Latest on the slate from Blumhouse Productions — known for their mostly neutered horror flicks (“Unfriended: Dark Web,” “Truth or Dare,” “Happy Death Day,” to name a few of the more recent ones) — is Fantasy Island, a retooling of a campy, Aaron Spelling produced television show. And much like that late 70s to early 80s piece of fluff, the movie adaptation leaves much to be desired. At least the television series had a one hour time constraint and strict broadcast rules as its excuse.
The heart of the concept is basically a tweaking of the three wishes and the genie in the lamp premise, replacing it with a fantasy come true and an island that brings said fantasies to life. Both rely on greedy, narcissistic (and in some cases unsuspecting) people to take advantage of.
The victims here, or should I say winners of some sort of contest or something, arrive by plane and to a lovely assistant (Parisa Fitz-Henley, “Lola Versus”) exclaiming “The plane, the plane!,” only without the verve of Hervé Villechaize. Disembarking is Melanie (Lucy Hale, “Scream 4”), Elena (Maggie Q, “Allegiant”), Patrick (Austin Stowell, “Battle of the Sexes”) and brothers Bradley and Brax (Ryan Hansen, “Literally, Right Before Aaron” and Jimmy O. Yang, “Crazy Rich Asians”). They are soon told by island caretaker Mr. Roarke (Michael Peña, “Ant-Man and the Wasp”) that each will be gifted a single fantasy come true that, ominously stated, “must be lived out to its natural conclusion.” Easy enough. Melanie wants revenge on Sonja (Portia Doubleday, “Carrie”) her high school tormentor; Elena wants a do-over with the man she loves; Patrick wants to be a hero soldier like the father he barely knew; and Bradley and Brax want to party and enjoy anonymous hook-ups.
Some of these wants lend themselves nicely to a horror slant, after all everyone has thought of a terrible way or two to administer some pain to an asshole who has wronged them. So when Melanie gets her turn, and co-writer and director Jeff Wadlow (“Kick-Ass 2”) starts it off with a “Hostel: Part II” vibe, I can’t deny a smile did appear on my face. Brief it was though, as the PG-13 rating kicked in full gear immediately after the set-up. Bradley and Brax’s go skips entirely on the hedonistic fun promised and ends up with some quasi-“Bedazzled” scenario playing out. As for Elena and Patrick, their stories don’t amount to much more than sap, although fans of Maggie Q get their fair share of her showing off her still impressively toned body.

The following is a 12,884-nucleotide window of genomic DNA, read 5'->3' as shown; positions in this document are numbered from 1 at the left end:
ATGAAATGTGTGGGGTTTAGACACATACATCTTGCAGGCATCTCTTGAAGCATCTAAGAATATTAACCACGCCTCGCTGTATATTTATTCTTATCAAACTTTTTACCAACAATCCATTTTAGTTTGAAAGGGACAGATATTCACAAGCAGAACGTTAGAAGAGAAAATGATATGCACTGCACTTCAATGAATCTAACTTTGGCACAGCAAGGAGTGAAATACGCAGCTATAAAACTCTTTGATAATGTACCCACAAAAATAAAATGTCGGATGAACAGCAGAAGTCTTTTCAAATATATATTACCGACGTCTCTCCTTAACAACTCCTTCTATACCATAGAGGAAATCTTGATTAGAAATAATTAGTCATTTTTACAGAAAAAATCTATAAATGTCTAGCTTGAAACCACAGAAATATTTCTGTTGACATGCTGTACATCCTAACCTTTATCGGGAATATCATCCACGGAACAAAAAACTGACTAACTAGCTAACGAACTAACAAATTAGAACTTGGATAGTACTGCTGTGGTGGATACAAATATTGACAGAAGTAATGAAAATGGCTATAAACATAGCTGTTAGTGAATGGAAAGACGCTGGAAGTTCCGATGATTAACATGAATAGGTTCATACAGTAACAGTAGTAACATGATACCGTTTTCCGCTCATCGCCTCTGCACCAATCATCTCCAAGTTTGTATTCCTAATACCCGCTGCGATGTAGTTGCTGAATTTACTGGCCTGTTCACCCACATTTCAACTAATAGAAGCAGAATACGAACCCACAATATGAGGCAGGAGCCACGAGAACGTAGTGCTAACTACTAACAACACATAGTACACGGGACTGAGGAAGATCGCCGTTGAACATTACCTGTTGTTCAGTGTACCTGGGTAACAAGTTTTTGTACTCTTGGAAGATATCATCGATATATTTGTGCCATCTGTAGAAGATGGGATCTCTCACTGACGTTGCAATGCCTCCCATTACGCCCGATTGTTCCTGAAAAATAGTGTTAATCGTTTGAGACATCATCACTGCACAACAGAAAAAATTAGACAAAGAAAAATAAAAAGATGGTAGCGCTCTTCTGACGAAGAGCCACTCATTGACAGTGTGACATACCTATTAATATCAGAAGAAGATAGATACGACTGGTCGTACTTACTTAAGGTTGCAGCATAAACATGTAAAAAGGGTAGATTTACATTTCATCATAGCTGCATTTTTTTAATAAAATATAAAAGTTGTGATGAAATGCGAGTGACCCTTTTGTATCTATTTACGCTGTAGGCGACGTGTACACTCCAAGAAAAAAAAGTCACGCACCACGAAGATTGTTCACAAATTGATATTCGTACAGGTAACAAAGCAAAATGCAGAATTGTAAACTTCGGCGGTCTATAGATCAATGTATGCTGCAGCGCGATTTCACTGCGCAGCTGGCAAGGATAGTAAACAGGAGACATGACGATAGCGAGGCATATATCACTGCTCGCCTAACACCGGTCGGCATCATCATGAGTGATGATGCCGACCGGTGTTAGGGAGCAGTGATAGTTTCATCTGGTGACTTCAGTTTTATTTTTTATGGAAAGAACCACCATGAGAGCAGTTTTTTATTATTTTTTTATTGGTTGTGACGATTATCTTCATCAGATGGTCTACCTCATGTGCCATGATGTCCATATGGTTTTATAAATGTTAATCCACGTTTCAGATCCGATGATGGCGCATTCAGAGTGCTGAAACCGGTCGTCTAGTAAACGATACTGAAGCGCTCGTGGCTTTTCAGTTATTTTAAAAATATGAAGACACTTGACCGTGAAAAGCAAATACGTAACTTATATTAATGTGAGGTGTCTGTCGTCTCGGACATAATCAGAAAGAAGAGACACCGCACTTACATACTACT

Although nary a scare anywhere, fellow co-scribes, Jillian Jacobs and Christopher Roach, continue to throw jump scares at the audience as they work in ways to intermingle everyone’s fantasies into one long adventure to get off the island, even stuffing in a thoroughly disheveled Michael Rooker (“Brightburn”) who may or may not be a tool of the island. Most of what they concoct misses, however, Jacobs, Roach and Wadlow do figure a way to get a relatively good twist in, even though the reasoning behind it is beyond dumb. Dumber still for me, is how when things seemingly come to their end, the undead come to play a part in the proceedings. I may have missed it, but when have the walking dead been considered a natural conclusion to anything not in a George A. Romero film?
As for the actors tasked with selling it, they’re unenviably stuck between a rock and hard place. Most of them — Hale, Maggie Q, Stowell, Fitz-Henley, Doubleday — take their roles to a serious level, even though the material deserves nothing more than what Peña (sleepwalking it), Hansen (over-the-top silly) and Rooker (outright crazy) deliver. This lack of cohesiveness, along with the sub-par plot and myriad missed opportunities, makes Fantasy Island a fantasy for no movie goer, who should instead give the marginally more entertaining source TV show a viewing.